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COVID-19 and Managing Your Mental Health
Post by: / March 16, 2020

COVID-19 and Managing Your Mental Health

2020 has really kicked us in the butt so far. Who would’ve thought that a virus that started half way across the world would be at our door step so quickly, significantly impacting our physical and mental health. And while social distancing is the responsible and ethical approach to dealing with this crisis, it contradicts so many of the approaches that typically promote mental well-being.

Every one of us is directly impacted by the havoc that Covid-19 is wreaking on our community. We’re all feeling tremendous stress around our jobs and income, our health, our family’s well being and even how to entertain our children while they are off school. The unknown and unpredictability are unsettling and anxiety- provoking. Given all of this, it’s crucial to make sure you do things to boost your morale and outlook so you can maintain your mental health and be a good support to those around you.

Fortunately, there are things you can do to take control and make your quarantine experience more positive, purposeful and thoughtful.

Start each day with something for you

Practicing self-care is a great way to prioritize your mental wellness. Try to start your day on a positive note. Write in a gratitude journal or practice meditation. Listen to an uplifting audio book or a podcast. Making these little changes can help set the tone for your entire day.

Limit your time on social media

It’s important to stay informed, but too much social media time can lead to higher levels of anxiety and sadness. Dedicate a few social media “check-in” times throughout the day to keep you in the loop, but otherwise try your best to stay off your phone and occupy your time with more relaxing screen time like binge watching a comedy or reality TV.

Be Social

Reach out to people, despite being forced to remain at home. Chat on the phone or have a glass of wine with a friend over FaceTime. Sign up for an online book club or chat group, take your kids for a walk, play board games or visit a museum virtually with your partner. Social interaction will help you feel less isolated and more connected with those around you. It’ll also provide you with a network that can support you if you’re having a difficult time coping.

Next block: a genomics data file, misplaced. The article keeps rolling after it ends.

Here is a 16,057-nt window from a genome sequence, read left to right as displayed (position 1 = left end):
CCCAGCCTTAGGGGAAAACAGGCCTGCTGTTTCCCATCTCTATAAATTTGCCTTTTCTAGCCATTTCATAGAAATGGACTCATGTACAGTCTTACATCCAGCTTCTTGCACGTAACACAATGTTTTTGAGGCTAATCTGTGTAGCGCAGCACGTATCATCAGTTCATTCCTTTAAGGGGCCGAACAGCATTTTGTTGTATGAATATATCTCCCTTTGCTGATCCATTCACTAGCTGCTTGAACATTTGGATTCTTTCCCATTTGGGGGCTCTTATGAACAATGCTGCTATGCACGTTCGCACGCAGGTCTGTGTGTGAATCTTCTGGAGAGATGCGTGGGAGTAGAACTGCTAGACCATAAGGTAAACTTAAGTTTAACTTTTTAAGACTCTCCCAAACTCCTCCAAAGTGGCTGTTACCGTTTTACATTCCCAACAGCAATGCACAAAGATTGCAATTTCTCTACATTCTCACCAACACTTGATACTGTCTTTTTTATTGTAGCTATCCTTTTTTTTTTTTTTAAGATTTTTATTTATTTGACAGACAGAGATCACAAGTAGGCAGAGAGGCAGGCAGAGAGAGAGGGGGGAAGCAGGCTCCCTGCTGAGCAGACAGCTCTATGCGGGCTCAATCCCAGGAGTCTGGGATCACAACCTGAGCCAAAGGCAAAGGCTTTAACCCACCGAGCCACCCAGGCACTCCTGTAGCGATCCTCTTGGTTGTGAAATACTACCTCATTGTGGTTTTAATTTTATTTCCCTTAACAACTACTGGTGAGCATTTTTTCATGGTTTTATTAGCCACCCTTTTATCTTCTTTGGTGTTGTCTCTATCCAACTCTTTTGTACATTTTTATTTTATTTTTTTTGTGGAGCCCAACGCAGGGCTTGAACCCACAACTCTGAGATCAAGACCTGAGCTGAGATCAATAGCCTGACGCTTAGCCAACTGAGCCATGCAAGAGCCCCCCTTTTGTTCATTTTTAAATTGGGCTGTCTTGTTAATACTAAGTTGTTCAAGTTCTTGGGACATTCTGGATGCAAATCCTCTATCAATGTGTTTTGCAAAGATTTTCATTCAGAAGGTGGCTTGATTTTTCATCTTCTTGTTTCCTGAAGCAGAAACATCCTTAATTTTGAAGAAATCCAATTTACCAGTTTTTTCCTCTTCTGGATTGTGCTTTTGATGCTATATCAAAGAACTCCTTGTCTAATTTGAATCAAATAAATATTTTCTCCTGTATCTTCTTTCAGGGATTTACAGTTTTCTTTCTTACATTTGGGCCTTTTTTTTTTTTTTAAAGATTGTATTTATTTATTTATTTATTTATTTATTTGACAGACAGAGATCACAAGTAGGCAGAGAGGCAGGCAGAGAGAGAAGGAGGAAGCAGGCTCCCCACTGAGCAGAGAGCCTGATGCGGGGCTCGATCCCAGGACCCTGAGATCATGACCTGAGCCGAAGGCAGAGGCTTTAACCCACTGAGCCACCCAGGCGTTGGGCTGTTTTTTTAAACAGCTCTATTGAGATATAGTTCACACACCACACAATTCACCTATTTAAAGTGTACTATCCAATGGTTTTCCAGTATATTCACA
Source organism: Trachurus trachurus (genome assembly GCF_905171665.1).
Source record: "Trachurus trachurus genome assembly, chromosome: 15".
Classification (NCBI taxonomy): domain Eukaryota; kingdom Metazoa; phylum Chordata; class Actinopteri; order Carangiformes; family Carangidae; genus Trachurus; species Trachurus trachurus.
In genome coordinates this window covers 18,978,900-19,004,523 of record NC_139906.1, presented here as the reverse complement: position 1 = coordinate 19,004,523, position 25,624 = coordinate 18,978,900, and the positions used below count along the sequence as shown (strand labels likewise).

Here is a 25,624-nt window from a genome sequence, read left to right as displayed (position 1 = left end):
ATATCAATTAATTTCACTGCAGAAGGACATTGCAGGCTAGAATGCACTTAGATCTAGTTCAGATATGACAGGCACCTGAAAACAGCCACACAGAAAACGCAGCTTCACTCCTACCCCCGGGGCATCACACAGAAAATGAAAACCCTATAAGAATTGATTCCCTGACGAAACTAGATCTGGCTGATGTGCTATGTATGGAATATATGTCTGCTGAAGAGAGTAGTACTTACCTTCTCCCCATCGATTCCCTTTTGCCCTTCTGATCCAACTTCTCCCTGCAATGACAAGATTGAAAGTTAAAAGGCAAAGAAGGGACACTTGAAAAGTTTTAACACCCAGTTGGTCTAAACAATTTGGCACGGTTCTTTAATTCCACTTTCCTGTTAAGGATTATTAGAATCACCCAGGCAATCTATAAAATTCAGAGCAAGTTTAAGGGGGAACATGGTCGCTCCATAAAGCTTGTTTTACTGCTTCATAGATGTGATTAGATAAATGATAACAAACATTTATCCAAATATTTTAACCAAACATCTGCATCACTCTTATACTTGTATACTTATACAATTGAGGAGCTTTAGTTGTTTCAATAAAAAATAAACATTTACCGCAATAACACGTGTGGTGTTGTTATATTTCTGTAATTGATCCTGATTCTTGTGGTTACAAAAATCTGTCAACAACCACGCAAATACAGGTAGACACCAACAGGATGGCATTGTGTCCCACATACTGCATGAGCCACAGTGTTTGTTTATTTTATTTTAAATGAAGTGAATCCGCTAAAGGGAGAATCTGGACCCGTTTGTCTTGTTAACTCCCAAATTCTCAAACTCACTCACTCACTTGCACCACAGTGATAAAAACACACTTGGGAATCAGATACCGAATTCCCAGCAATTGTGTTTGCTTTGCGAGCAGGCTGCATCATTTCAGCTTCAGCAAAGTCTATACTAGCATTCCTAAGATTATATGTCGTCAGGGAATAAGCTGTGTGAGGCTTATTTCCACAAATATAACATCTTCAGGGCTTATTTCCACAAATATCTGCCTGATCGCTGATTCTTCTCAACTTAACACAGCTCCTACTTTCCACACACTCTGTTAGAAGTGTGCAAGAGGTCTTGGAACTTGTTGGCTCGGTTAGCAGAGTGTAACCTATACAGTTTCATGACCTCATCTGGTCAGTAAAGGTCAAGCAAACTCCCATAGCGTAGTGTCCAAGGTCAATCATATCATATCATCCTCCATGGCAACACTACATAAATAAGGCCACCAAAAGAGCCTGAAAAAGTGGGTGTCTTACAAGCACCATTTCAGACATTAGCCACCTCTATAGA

Stay physically active

Doing exercise releases endorphins and serotonin which has a significant impact on mood. Go for a walk, play tag in the yard with your kids, challenge yourself with pushups or download a yoga or exercise app. Several companies, like p.volve, are offering free streaming for new users during this challenging period.  Your mood and energy levels will thank you!

Keep busy

Do your best to distract yourself and focus on the things in your life that give you meaning and make you feel good. Take charge and do chores around the house that make you feel purposeful. Set a daily to-do list with tasks that allow you to feel like you’re accomplishing something. Clean out your closet, read a new book series, sign up for an online course or put on your chef’s hat and experiment with a few new recipes.

Video / phone therapy sessions are a great alternative

If you currently have a therapist, ask them if they can provide you with video or telephone sessions. These are great alternatives for people who want to practice social distancing but feel like they would benefit from therapy during this stressful time.

The most important thing to remember during this time of uncertainty is that you are not alone. There is not a person in the world who is unaffected by Covid-19, so try to find some comfort in the idea that we’re all in this together. Also, do your best to reframe the experience into something more positive and productive. Count yourself lucky to have some bonus time with family, get things done that you haven’t had time for, and challenge yourself with new fitness activities. Above all, if you’re struggling, don’t keep it to yourself. A friendly face is always just a FaceTime chat away

Lisa Brookman, MSW, PSW, Psychotherapist and Co-Director of the West Island Therapy and Wellness Centre.